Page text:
Community opposition to wind farms continues to grow around Australia, with a brace of actions in several states. In Victoria. the Moyne Shire council has taken its opposition to Wind Farm Developments’ proposed 12 turbine farm at The Sisters near Terang, testing the new state government’s tougher position on noise emissions.
The council will next week ask the Victorian Civil and Administrative Tribunal to reject the proposal on the grounds that it contravenes the new noise guidelines implemented by the Baillieu government in March.
The project has been in and out of several courts already, with the Supreme Court ultimately ruling in favour of Wind Farm Developments.
Meanwhile, Federal MP Alby Shultz is calling for a halt to new wind farm developments in NSW, saying they are inefficient, unreliable and expensive.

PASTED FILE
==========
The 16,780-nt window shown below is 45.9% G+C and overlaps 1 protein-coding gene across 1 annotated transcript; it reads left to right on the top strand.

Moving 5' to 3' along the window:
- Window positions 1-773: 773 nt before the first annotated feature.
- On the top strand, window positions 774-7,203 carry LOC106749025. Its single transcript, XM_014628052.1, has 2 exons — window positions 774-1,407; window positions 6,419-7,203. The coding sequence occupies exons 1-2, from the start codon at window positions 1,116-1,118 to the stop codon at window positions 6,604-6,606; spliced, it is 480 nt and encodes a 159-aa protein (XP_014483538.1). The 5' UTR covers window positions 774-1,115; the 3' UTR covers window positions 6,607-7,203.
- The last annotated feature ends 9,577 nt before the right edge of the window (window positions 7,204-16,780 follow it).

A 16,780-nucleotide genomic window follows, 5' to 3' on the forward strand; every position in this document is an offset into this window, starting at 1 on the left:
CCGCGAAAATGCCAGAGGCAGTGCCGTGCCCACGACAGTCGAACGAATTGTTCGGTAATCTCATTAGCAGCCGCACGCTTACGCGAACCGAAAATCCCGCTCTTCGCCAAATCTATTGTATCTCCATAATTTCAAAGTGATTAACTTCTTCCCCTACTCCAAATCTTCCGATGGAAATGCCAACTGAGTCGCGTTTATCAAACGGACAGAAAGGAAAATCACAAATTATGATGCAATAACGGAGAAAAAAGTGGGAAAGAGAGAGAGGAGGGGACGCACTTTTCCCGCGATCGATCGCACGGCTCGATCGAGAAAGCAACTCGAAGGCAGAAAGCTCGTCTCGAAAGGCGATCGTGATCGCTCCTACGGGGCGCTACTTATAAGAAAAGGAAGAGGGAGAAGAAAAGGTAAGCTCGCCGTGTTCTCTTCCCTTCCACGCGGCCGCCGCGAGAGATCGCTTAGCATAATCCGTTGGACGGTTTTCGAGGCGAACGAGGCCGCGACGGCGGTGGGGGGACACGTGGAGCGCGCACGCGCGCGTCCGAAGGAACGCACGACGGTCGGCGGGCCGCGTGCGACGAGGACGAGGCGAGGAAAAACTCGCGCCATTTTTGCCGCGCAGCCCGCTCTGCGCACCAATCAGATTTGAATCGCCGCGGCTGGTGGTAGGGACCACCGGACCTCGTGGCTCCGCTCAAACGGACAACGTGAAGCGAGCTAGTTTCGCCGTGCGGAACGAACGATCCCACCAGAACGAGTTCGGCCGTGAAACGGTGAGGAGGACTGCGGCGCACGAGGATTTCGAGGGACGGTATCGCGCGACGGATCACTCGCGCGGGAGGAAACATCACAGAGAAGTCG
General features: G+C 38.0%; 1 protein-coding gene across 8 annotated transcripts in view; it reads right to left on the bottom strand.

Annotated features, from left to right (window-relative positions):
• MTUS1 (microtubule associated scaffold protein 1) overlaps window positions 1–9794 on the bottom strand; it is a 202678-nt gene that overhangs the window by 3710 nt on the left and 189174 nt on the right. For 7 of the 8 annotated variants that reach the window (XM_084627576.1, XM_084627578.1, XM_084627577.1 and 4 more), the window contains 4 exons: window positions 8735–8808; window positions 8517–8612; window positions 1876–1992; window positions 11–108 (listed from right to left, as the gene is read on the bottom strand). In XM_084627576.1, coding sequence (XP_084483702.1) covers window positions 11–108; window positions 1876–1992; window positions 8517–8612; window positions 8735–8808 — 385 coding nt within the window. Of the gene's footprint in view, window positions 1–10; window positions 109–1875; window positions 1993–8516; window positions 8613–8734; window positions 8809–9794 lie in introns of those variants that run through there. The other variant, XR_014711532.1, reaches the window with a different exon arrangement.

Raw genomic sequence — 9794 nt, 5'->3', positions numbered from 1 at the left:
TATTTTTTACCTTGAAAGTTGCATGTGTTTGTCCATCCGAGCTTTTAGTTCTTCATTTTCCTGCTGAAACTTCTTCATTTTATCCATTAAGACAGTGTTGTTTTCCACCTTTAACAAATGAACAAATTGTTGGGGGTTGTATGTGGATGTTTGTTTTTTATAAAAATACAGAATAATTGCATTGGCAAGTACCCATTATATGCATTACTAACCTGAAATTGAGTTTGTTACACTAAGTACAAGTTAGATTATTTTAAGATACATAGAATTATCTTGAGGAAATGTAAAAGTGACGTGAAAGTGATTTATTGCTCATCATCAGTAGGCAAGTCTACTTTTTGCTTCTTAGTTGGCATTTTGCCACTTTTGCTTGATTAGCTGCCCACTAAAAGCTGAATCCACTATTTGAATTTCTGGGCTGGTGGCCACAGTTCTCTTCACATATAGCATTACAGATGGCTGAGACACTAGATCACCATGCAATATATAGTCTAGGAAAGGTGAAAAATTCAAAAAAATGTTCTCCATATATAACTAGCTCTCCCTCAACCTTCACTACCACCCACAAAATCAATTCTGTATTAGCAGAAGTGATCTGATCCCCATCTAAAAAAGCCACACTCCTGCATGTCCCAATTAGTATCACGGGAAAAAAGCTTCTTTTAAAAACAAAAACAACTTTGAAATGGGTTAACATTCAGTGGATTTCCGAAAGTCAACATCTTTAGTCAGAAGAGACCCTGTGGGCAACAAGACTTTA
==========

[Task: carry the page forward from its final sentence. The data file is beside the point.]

His calls came as wind farm developer Epuron reassured the public that its proposed $350 million project at Glen Innes in NSW would have a minimal impact on neighbouring farms.
Epuron wants to build 119 turbines, a substation and other infrastructure on land west of Glen Innes.
In Queensland, locals met to discuss concerns over a proposed AGL Coopers Gap wind farm planned between Dalby and Kingaroy.
The meeting heard from South Australian landholder Andy Thomas, who blames 12 turbines at AGL’s Hallett Number 2 wind farm near his home in SA for causing his family sleep deprivation.
“The noise the turbines makes depends on the wind,” Thomas said. “On calm days, they don’t move, but on other days there’s the whooshing noise of the blades and winding noise of the gear box inside them. On a bad day it sounds like a jet.”
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